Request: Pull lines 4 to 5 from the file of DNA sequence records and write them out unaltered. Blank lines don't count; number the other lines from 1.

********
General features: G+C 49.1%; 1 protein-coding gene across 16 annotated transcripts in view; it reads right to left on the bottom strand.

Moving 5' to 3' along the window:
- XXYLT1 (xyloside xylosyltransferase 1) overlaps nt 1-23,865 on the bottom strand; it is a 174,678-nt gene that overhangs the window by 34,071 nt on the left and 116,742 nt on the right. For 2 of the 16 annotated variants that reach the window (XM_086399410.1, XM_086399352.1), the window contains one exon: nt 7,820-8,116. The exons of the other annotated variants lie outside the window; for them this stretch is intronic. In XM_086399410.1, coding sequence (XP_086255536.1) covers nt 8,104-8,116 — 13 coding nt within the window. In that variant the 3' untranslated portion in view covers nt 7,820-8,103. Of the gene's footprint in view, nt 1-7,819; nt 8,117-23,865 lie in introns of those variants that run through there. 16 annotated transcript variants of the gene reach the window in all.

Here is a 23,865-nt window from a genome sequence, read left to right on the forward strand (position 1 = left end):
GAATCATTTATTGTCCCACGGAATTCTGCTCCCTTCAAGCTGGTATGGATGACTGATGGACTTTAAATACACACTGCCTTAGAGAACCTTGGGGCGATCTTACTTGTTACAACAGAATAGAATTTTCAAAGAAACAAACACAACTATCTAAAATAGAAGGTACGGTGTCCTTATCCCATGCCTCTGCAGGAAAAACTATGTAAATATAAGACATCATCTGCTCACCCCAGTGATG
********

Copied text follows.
Here is a 23,865-nt window from a genome sequence, read left to right on the forward strand (position 1 = left end):
GAATCATTTATTGTCCCACGGAATTCTGCTCCCTTCAAGCTGGTATGGATGACTGATGGACTTTAAATACACACTGCCTTAGAGAACCTTGGGGCGATCTTACTTGTTACAACAGAATAGAATTTTCAAAGAAACAAACACAACTATCTAAAATAGAAGGTACGGTGTCCTTATCCCATGCCTCTGCAGGAAAAACTATGTAAATATAAGACATCATCTGCTCACCCCAGTGATG